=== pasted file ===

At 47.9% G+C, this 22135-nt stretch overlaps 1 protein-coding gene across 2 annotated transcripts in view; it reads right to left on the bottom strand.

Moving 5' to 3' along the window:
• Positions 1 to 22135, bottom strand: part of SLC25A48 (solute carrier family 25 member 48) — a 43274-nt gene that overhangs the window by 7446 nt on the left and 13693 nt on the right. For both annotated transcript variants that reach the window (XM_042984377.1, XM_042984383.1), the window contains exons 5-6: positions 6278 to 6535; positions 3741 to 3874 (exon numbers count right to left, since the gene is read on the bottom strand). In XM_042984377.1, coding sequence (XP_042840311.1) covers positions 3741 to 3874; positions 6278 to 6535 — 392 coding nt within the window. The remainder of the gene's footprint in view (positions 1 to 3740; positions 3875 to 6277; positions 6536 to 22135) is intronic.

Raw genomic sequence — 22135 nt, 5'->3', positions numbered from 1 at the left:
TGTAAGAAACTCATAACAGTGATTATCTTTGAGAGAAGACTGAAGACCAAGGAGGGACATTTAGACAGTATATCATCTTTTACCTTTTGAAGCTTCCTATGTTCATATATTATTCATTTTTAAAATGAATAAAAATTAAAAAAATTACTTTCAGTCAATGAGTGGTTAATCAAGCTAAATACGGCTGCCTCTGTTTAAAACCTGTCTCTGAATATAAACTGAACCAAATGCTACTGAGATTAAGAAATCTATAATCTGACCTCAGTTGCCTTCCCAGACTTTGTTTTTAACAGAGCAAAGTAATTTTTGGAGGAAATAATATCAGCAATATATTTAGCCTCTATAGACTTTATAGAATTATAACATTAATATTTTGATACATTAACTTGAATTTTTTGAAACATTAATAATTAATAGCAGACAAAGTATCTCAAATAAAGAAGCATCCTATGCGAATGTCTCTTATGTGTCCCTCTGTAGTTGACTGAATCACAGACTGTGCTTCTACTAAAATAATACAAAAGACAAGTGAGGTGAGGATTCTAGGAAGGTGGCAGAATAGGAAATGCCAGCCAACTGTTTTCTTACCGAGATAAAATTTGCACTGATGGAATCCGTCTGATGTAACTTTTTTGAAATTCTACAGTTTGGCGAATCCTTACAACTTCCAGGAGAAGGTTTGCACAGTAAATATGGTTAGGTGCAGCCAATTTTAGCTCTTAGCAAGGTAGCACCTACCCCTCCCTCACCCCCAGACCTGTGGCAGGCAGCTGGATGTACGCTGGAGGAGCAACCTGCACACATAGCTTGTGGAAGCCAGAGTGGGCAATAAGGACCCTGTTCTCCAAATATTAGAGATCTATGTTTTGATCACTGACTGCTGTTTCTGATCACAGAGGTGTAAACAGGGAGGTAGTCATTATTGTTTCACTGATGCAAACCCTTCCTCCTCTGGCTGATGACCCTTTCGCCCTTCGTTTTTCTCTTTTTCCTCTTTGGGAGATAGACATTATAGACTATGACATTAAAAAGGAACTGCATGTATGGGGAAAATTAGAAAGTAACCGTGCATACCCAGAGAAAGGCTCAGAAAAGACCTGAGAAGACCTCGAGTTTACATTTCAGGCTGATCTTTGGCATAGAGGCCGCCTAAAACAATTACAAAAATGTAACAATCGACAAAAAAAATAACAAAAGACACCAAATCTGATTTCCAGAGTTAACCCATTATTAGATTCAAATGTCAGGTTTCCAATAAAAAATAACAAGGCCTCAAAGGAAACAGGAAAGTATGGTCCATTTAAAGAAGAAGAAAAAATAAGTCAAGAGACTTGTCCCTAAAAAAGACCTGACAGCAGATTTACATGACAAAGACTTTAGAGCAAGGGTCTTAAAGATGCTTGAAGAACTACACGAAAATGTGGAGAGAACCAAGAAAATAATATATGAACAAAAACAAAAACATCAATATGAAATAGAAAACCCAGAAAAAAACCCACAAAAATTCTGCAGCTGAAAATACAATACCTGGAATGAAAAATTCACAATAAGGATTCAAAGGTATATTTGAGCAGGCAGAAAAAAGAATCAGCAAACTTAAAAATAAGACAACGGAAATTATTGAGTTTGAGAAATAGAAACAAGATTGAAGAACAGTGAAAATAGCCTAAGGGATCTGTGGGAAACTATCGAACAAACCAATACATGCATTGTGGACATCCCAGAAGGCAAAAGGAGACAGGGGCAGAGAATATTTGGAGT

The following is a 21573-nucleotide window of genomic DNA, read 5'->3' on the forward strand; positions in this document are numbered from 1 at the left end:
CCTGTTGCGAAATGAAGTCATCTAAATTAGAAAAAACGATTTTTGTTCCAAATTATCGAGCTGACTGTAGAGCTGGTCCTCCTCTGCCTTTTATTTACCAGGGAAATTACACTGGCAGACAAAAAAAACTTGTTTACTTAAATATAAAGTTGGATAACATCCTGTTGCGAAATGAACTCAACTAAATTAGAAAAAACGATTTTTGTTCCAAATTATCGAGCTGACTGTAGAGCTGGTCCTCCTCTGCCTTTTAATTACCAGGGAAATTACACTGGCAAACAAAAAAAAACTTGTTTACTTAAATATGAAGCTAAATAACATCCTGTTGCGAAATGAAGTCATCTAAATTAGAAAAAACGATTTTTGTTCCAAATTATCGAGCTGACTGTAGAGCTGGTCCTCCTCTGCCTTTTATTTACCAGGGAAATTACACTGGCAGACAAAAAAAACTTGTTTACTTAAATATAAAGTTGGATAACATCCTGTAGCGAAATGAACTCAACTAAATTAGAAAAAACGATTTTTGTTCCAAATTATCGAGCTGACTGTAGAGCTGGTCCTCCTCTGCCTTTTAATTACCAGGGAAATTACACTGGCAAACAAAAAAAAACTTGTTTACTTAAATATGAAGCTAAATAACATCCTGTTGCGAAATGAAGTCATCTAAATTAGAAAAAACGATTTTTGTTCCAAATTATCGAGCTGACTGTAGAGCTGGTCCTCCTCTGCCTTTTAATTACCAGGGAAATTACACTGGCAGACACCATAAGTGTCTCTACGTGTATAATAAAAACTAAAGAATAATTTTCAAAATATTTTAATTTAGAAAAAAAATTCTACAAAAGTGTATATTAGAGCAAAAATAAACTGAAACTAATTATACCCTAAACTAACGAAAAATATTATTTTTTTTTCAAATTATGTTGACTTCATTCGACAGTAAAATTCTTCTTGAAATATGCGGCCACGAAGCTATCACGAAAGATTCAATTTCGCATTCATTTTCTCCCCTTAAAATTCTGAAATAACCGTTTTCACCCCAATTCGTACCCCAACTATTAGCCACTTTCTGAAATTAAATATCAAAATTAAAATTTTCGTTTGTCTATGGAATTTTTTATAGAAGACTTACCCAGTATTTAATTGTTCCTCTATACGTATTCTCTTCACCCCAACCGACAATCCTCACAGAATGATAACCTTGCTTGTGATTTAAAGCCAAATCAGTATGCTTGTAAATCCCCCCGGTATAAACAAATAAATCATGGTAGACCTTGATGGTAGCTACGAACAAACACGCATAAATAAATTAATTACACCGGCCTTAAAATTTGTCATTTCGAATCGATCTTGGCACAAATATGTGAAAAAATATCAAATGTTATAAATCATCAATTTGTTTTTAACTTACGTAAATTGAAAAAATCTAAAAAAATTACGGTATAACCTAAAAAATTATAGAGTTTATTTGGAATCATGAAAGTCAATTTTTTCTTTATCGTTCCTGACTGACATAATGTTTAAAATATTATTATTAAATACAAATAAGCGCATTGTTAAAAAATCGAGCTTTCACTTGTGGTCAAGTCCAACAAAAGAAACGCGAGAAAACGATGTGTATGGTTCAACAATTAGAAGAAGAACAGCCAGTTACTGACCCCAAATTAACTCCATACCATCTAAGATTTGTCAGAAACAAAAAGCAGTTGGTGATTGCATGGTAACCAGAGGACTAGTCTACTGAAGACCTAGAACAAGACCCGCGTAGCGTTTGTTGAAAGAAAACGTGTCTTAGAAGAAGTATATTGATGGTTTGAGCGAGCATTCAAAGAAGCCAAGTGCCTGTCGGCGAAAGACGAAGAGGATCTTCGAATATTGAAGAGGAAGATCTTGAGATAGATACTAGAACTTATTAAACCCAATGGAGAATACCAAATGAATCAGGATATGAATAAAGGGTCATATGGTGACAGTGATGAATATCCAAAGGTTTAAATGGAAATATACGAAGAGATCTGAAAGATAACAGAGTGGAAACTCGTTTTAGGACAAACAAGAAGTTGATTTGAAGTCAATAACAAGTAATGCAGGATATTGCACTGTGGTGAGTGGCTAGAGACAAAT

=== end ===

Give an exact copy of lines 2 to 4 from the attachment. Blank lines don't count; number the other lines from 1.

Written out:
Moving 5' to 3' along the window:
• Positions 1 to 22135, bottom strand: part of SLC25A48 (solute carrier family 25 member 48) — a 43274-nt gene that overhangs the window by 7446 nt on the left and 13693 nt on the right. For both annotated transcript variants that reach the window (XM_042984377.1, XM_042984383.1), the window contains exons 5-6: positions 6278 to 6535; positions 3741 to 3874 (exon numbers count right to left, since the gene is read on the bottom strand). In XM_042984377.1, coding sequence (XP_042840311.1) covers positions 3741 to 3874; positions 6278 to 6535 — 392 coding nt within the window. The remainder of the gene's footprint in view (positions 1 to 3740; positions 3875 to 6277; positions 6536 to 22135) is intronic.

Raw genomic sequence — 22135 nt, 5'->3', positions numbered from 1 at the left: